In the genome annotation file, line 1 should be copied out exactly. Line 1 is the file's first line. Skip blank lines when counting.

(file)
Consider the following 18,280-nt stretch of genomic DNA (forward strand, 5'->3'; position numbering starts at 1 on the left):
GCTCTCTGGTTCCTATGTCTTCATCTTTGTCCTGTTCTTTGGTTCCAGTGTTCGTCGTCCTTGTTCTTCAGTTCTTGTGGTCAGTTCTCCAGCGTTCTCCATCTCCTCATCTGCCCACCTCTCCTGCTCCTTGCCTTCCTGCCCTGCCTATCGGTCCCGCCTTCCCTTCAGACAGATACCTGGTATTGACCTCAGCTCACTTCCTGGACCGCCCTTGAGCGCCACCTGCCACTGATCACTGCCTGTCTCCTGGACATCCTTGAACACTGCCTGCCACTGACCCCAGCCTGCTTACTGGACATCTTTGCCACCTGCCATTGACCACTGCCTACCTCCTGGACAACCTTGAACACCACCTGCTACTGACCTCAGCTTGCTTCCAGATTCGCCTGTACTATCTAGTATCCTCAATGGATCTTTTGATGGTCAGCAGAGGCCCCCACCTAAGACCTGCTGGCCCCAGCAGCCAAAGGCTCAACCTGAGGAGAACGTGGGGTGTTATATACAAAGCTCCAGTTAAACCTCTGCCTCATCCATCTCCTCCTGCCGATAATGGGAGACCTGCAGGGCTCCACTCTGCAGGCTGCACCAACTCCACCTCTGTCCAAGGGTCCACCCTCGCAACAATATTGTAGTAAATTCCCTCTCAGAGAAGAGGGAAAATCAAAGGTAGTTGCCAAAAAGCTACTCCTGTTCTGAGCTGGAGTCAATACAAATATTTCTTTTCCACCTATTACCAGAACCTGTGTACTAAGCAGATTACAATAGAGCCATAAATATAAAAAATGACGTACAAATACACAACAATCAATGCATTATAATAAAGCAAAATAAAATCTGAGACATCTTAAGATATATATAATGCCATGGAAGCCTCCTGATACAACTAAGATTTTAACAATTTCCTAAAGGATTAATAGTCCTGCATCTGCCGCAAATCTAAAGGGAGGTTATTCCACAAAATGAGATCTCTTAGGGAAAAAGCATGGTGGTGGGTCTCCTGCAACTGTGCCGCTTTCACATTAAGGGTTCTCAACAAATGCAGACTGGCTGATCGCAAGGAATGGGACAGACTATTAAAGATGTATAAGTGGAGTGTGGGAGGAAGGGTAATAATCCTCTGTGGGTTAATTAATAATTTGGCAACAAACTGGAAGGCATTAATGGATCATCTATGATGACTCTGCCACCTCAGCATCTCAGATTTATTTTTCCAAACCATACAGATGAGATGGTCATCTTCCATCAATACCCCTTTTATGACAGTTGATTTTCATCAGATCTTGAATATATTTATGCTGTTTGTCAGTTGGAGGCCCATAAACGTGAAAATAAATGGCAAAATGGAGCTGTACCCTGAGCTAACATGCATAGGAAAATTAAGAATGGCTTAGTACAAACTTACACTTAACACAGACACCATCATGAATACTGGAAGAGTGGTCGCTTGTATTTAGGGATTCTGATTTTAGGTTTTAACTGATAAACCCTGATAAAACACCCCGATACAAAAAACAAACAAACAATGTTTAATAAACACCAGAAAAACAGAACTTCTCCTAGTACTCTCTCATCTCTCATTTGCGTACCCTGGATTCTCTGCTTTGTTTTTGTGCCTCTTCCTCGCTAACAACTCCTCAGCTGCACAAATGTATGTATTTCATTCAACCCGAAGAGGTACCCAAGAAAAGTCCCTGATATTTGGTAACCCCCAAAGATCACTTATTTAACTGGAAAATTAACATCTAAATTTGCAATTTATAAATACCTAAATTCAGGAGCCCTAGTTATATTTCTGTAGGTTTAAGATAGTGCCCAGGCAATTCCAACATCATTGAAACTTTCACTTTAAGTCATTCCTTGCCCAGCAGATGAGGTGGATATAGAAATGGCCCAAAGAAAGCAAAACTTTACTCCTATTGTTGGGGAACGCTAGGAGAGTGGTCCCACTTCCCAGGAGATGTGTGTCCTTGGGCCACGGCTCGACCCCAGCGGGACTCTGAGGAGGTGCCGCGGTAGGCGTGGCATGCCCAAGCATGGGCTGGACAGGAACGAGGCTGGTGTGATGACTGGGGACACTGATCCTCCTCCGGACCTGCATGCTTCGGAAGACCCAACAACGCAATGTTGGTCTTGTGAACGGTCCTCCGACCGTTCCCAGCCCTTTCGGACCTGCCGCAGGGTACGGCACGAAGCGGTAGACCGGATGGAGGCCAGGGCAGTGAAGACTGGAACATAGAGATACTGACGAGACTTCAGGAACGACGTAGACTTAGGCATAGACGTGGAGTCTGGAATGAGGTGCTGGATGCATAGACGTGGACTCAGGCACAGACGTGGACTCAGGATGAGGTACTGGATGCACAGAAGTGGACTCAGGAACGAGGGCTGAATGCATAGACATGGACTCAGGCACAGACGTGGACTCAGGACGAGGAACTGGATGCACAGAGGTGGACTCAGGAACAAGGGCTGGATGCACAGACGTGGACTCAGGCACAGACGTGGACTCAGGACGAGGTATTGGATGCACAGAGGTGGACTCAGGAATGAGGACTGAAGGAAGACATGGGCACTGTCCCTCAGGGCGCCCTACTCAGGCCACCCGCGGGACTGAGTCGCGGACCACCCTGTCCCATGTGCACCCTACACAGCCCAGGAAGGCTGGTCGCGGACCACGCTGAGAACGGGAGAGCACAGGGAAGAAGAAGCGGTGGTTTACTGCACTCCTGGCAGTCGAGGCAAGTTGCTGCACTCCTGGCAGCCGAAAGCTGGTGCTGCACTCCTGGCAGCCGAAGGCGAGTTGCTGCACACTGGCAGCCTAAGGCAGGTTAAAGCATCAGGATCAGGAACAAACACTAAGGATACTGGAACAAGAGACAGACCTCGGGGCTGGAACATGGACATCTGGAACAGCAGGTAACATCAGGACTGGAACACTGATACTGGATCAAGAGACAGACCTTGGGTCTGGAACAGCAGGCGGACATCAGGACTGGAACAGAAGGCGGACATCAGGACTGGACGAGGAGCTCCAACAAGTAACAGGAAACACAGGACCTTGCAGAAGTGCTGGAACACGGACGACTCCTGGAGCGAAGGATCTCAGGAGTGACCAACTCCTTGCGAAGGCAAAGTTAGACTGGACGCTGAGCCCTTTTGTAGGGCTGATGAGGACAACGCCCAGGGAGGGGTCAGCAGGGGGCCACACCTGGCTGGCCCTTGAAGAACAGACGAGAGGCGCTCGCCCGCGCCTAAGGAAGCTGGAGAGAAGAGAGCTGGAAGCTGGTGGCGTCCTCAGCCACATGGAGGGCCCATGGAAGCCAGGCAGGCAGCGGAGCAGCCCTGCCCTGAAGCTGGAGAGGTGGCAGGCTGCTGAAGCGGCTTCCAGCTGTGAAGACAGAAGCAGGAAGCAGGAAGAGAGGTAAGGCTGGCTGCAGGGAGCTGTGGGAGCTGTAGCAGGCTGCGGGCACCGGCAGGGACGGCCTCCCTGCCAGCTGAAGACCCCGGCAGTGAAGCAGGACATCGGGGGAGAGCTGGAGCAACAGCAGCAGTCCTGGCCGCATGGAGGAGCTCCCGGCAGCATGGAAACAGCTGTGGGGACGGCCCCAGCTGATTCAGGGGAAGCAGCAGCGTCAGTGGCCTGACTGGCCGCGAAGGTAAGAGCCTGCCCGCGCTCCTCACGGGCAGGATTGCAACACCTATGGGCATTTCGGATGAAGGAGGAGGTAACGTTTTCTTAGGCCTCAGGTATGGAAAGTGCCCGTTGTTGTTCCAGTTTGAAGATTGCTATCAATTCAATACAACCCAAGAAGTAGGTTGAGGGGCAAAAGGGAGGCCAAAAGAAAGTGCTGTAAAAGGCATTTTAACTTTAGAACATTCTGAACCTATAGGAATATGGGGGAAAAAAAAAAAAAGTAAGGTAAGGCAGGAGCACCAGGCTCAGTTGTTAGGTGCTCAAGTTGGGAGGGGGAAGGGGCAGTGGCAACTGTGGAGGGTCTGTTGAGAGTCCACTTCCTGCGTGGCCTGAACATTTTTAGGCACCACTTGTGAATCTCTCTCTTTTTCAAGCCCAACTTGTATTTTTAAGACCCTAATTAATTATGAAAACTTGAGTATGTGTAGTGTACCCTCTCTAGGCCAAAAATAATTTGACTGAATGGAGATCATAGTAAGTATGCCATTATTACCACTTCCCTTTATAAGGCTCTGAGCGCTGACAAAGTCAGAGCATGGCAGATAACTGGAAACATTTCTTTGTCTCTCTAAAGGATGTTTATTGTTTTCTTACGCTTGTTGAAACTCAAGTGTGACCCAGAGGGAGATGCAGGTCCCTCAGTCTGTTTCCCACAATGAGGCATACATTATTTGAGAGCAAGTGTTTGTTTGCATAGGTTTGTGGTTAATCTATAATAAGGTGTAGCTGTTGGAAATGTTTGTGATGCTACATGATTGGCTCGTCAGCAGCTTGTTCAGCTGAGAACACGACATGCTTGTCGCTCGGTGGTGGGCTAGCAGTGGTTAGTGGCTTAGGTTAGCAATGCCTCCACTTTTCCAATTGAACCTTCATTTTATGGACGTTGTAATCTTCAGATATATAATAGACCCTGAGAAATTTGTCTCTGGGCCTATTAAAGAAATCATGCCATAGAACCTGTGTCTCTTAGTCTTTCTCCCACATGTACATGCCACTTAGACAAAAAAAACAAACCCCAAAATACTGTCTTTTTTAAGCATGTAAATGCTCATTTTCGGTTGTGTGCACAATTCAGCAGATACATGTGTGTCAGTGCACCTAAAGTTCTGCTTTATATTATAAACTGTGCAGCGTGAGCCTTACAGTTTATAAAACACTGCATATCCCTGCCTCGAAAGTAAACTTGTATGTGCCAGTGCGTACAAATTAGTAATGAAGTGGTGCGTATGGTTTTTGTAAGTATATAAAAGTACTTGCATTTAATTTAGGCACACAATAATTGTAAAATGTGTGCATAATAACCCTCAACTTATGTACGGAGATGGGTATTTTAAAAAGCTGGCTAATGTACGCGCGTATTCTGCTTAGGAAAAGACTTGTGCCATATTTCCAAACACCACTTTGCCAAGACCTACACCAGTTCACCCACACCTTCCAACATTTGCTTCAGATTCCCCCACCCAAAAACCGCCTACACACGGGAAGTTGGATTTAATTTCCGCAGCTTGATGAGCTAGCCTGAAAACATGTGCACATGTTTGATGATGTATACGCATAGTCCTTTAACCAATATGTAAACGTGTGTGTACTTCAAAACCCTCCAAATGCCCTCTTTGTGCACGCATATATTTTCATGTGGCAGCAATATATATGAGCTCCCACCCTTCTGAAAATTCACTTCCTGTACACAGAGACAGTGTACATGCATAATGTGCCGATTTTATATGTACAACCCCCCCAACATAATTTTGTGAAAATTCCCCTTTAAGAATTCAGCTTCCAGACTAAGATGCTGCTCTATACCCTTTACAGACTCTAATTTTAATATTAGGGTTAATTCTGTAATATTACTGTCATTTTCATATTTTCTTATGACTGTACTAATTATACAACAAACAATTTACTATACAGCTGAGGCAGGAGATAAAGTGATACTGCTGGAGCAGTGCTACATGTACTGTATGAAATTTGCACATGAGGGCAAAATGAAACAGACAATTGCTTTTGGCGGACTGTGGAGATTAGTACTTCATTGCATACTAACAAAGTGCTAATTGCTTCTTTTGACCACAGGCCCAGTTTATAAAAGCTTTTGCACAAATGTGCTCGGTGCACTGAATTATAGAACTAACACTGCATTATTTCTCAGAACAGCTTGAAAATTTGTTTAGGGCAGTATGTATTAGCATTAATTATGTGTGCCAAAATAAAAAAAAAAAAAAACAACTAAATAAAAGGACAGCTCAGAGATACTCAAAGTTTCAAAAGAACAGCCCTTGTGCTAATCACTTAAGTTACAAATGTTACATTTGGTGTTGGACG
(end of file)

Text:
Consider the following 18,280-nt stretch of genomic DNA (forward strand, 5'->3'; position numbering starts at 1 on the left):